22 surreal scenes from the Great Barrier Reef [gallery]
1,600 miles long, 133,000 square miles in area, comprising 3,000+ individual reefs and islands, and home to thousands of species.
Finding Nemo is one of the first things you want to do when you dive the Great Barrier Reef. Around the world, these poor fish have probably been extremely confused as to why, for the past 10 years, everyone has been getting in their face for a photo.
Did I mention these guys get really close? They can grow up to 110 kilograms and over 8.5 feet long.
This coral spire shoots up to within a few feet of the ocean’s surface and is covered with fish.
There are a couple good places to go for a scenic swim on the GBR… just a couple.
On my second day on the dive boat, there was an annular solar eclipse. The rest of the passengers and I sat outside and handed around eclipse glasses to watch. I snapped away and was lucky enough to capture an image just as a cloud passed by and the moon and sun once again exposed themselves to us.
The Spoilsport, the exclusive dive boat of Mike Ball Dive Expeditions, isn’t a bad place to spend a week on the GBR.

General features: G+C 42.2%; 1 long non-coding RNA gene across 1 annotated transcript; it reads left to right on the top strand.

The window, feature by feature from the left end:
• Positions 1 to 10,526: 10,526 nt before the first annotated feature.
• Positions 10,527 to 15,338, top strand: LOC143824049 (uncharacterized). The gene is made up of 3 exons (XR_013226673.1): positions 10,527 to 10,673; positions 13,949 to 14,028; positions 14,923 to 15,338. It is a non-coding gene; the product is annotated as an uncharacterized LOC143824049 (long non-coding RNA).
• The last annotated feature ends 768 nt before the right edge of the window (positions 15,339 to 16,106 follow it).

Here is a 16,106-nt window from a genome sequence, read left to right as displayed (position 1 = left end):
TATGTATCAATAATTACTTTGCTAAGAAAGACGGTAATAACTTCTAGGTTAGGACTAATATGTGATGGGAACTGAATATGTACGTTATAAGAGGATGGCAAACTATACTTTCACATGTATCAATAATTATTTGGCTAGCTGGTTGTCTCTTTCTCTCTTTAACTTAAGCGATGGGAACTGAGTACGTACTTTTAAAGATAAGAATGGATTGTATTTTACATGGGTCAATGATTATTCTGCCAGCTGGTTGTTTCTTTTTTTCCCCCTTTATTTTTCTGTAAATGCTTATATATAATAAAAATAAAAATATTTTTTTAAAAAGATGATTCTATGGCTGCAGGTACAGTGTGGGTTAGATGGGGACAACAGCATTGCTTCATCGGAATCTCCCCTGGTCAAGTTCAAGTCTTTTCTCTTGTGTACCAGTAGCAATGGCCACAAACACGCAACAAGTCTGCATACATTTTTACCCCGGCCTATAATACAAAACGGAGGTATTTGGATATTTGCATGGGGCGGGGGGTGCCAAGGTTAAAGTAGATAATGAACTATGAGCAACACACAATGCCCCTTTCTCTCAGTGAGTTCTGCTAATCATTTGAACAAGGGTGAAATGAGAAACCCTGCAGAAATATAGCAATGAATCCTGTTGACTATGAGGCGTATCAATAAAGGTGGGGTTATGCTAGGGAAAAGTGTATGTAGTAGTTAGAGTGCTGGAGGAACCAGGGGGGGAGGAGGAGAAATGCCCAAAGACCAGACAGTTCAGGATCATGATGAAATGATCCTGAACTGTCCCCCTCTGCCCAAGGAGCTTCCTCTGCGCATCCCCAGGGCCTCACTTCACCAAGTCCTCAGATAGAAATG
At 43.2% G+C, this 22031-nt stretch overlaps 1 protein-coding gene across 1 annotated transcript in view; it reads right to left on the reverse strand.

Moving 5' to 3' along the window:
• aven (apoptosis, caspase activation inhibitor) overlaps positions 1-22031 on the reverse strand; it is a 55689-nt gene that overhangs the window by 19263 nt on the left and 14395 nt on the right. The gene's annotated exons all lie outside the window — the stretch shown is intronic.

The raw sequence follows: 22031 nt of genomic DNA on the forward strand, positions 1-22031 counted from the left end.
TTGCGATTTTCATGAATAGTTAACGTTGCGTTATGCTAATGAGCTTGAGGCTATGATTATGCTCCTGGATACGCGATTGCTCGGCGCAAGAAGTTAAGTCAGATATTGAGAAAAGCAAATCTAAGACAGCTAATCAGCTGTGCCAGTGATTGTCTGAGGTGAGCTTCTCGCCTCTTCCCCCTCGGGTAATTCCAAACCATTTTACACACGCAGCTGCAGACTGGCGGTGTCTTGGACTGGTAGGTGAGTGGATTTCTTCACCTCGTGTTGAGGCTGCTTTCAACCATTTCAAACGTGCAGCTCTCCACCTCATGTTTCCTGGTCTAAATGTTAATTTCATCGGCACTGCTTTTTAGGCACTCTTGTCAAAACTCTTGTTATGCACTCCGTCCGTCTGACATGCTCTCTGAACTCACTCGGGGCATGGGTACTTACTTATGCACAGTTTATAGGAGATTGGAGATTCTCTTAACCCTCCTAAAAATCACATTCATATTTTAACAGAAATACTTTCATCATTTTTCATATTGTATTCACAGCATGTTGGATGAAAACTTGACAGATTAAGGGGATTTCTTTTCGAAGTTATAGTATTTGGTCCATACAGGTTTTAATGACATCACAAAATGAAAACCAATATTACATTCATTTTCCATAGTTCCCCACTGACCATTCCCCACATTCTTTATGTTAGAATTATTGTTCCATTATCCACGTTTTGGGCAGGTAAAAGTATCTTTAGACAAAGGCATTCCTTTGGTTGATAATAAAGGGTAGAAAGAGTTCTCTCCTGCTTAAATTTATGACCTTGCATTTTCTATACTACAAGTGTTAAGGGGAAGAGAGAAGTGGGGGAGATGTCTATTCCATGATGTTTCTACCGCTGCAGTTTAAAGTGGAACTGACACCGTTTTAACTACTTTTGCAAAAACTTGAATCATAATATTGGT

Various coral textures and sea anemones.
Here’s a shot of me trying to go all the way — I did my best to get a kiss but she wasn’t having any of it.
Another view of the Great Barrier Reef from above the waterline.
Divers take a minute to relax after another beautiful day of diving.
Life on the Spoilsport consists of: nibbling on kangaroo, listening to Captain Trevor serenade us, and closing it all out with the daily homemade dessert…you can get used to life out on the reef.
At night, sharks gathered at the back of the boat, making the evening dip ever so alluring.
Another typical underwater scene.
I watched this cuttlefish change colours repeatedly right in front of me. Its spots would turn dark and then glow like they were lit from behind.
One afternoon, while on the top deck of the boat, I turned to see a complete rainbow in front of me.
Just imagine this scene replaying itself every day.
Down you go!
This guy was the ultimate chiller. I spent a few minutes trying to take some shots of him, and he had this look like, “Enough with the photos already, trying to sleep here, alright?”
Various types of fish move about in their schools.
Again… I had to.
Scott Sporleder was a guest of Tourism and Events Queensland and Mike Ball Dive Expeditions. See 22 more surreal scenes from the Great Barrier Reef on Matador Network.